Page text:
3 Big Lessons of Leadership
Apply to Serve as Youth Caucus Co-Dean and See What You Learn !
by Eric Broner, Co-Dean, Youth Caucus 2016-2017
My week in Columbus at General Assembly was full of many things- questions, answers, memories, regrets, and above all, lessons learned. Not only was Columbus my first General Assembly as a Youth Caucus dean, but it was also my first General Assembly – an experience that has had a huge impact on my life. I think I learned a few things about myself, especially as a leader:
1. Accountability is the number one aspect of leadership.
Accountability is equivalent to reliability. Others’ ability to trust in my work, in my leadership helps me get things done. Conversely, I need to be able to accept responsibility for my actions when I mess up and work to fix the problems. There were a few times during the course of the week that I missed something I was supposed to be at, and the repercussions of this reinforced my knowledge that accountability as a leader is vital.
2. I’ve got to fight through the frustration.
It’s easy to give up when the going gets tough but I realized that I’m a much more powerful leader when I refuse to allow my immediate frustrations with anything in my environment to limit me. Early in the week at GA, I became very disenchanted with my faith and how the Association carries out its business. I felt very strongly that some of the decisions made by the delegate body were marks of reversion and not progress; to me, the adoption of the “Corruption of our Democracy” Congregational Study Action Issue, instead of the proposed “National Conversation on Race” CSAI represented a refusal to tackle a more immediate and pressing issue. I learned, however, that I have to allow my frustrations to be fuel for my internal flame.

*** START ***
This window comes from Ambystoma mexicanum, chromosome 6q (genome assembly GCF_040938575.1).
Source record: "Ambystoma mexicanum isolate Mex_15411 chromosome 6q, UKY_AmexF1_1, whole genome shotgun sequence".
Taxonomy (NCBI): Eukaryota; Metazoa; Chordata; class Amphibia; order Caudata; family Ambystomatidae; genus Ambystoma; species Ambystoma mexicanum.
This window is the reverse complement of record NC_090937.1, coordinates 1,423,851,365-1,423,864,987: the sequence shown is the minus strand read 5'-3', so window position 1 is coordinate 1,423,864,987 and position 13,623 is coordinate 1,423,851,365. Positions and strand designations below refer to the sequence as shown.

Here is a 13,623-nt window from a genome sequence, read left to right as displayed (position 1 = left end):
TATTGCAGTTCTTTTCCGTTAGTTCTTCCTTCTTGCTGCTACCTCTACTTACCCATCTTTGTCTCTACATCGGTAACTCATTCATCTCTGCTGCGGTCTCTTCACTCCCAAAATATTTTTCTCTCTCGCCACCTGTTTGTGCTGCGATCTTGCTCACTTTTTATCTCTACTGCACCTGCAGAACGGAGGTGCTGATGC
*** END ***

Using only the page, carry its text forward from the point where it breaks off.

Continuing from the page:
3. I can make real change.
At the end of General Assembly, we were able to pass a Responsive Resolution that I helped to author along with Yashi Janamanchi, Ali Butler-Cordova, Eli Breidford, Hannah Rigdon, and Isabelle McCurdy. This Reaffirmation of Commitment to Racial Justice sets up future work for the Youth Caucus and the Association. Because I truly believe in the importance of racial justice work, it became the most important action I took during the course of GA. Change is a very rewarding thing to be a part of; it’s special to see the results of your work, and that your efforts aren’t arbitrary.
I learned much more about myself, both as a leader and as a person, as a result of my Junior Dean position than I ever could have expected. It’s been an incredible experience that I would not trade for anything. If you see yourself as a youth leader, if you believe in change and in progress, I urge you to take a moment and consider applying to be Junior Dean of the Youth Caucus. The impact the position can have on others and yourself is unexpected and unique. The deadline to apply is August 10th, 2016.
If I ever might have been dissuaded from applying for the position, it would have been because I felt like it would have been too much to take on, and truthfully, it is a lot to move into; that being said I can guarantee that after a year as Junior dean you will feel like you aren’t doing enough, and will be motivated and able to do more than you ever imagined that you could.
Apply to serve as 2017 Junior Dean (PDF) for General Assembly in New Orleans, LA. Then continue as Senior Dean for GA in Kansas City, MO.
Applications open now through August 10th. All expenses, including travel, meals, housing and registration at all meetings, including GA 2017 and GA 2018, are paid for by the Unitarian Universalist Association. Applicants must be high school students (grades 9-12 or the equivalent for home-schooled youth) for both years of their term, i.e.: for the 2016-2017 and 2017-2018 school years.
Questions can be submitted to email@example.com.